I also did a USB build using Unibeast when testing the broken graphics. That worked fine too. Pick your poison.
The config.plist used is in the attached zip. Here are the essentials.
ACPI: HDAS -> HDEF, HECI -> IMEI, GFX0 -> IGPU (the patches pre-programmed into Clover Configurator work fine
Boot: dart=0, -disablegfxfirmware
Devices: IntelGFX=0x59128086, Audio=1
Graphics: Inject Intel, ig-platform-id=0x59120000
Kernel and Kext Patches: Wifi patch
SMBIOS: iMac 18,3
See the attached. I used:
RehabMan's FakeSMC kexts
IntelMausiEthernet for Ethernet
Lilu.kext + AppleALC + CodecCommander for sound
USBInjectAll + XHCI-200 series injector in /L/E to get USB to work on initial boot
Rehabman's FakePCIID + FakePCIID_Broadcom_Wifi kexts
RehabMan's Broadcom Kexts (BcrmFirmwareRepo, BcrmPatchRAM2)
I followed Rehabman's directions to create an SSDT to inject only the USB ports on the motherboard. Works great.
I created a power management SSDT using a PR on PikerAlpha's ssdtPRGen.sh script. This gets me full working power management.
Intel graphics work fine.
I use AppleALC. Even though this is an HTPC, I did not try HDMI Audio (it should work fine). I actually prefer to use the sound with a cable because I can use my HTPC keyboard to adjust the volume without touching my receiver. Personal preference.
Ethernet works easily with IntelMausiEthernet. Wifi and Bluetooth work with the installed chip and patches.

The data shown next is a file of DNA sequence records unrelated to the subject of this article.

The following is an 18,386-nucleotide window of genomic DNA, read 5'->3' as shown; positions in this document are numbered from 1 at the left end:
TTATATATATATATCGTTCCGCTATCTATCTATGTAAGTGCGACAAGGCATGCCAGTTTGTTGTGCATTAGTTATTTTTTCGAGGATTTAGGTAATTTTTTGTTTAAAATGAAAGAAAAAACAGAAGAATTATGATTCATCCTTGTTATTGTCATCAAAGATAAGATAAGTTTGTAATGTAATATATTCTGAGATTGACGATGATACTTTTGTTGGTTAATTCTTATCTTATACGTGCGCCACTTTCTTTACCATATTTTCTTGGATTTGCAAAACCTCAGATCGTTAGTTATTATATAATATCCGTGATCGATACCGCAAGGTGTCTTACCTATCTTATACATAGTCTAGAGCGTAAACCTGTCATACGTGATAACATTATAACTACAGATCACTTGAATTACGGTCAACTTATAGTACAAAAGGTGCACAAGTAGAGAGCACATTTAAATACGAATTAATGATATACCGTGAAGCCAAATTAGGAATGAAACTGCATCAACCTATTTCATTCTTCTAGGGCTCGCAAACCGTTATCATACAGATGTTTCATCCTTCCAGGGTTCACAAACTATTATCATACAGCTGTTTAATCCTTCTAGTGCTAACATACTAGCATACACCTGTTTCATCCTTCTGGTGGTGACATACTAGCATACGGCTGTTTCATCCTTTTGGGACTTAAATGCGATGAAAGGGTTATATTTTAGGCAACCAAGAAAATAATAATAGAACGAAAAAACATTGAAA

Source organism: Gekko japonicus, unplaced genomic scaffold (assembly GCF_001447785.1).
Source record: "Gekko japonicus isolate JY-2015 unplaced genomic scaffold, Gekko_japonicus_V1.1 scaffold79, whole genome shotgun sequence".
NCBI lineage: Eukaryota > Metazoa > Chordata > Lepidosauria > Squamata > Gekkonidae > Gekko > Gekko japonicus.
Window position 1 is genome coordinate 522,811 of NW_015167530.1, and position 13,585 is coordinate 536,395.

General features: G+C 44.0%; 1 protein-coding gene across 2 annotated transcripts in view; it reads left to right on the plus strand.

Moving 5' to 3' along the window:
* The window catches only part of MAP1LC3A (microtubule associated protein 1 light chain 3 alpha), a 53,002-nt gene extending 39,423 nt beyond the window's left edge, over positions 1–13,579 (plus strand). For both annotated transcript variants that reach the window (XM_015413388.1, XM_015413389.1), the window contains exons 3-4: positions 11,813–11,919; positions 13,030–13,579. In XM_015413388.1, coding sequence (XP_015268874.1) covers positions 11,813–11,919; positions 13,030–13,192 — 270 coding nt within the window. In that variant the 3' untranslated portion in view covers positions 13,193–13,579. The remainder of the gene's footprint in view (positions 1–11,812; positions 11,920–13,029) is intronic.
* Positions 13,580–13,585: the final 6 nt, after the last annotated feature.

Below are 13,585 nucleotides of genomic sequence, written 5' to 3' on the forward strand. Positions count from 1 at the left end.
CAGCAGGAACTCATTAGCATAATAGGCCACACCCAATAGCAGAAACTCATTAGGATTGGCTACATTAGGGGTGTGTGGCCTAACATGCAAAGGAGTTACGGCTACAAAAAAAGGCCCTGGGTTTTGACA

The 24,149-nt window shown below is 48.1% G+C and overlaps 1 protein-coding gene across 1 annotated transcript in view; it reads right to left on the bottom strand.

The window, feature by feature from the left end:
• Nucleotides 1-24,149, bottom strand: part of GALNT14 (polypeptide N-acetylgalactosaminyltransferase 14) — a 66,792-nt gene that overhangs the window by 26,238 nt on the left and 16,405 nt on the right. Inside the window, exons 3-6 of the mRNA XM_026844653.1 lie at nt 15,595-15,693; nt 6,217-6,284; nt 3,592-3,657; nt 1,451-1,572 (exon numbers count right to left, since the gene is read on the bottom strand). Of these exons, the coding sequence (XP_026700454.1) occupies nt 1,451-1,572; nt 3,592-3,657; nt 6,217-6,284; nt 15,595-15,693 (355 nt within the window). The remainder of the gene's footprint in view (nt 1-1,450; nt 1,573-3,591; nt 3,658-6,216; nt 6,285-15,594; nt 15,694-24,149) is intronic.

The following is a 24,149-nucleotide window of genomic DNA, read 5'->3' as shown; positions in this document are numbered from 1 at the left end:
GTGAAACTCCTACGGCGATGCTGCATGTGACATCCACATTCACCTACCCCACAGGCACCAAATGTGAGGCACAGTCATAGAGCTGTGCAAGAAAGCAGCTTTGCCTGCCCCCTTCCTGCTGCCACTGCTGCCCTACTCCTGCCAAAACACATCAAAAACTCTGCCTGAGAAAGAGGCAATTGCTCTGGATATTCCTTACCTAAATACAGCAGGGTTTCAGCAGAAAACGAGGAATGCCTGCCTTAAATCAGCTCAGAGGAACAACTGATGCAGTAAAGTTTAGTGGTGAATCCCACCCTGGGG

LILU + AppleALC + RehabMan's fork of CodecCommander work perfectly with no editing. I don't actually sleep because I use this as a server, but it does work.
SSDT injects the correct ports and I have no problems.
Idles in the low to mid 30s and never goes over 50C in Geekbench. When doing backups to an attached USB hard drive on it, it sits in the 40s. Haven't tried "torturing" it, and don't plan to. Intel Power Gadget hasn't had it hit over 55w, so the 144w power brick/160W Pico PSU should be absolutely plenty.
This is one of the favorite builds I've ever done. Besides the missteps with integrated graphics, this was a very easy build and it works great. I love that it mounts to my TV, is super fast, and runs cool.
Around the holidays I will probably put a 4gb internal HDD in it to streamline network backups. May pose some thermal challenges, but we'll see!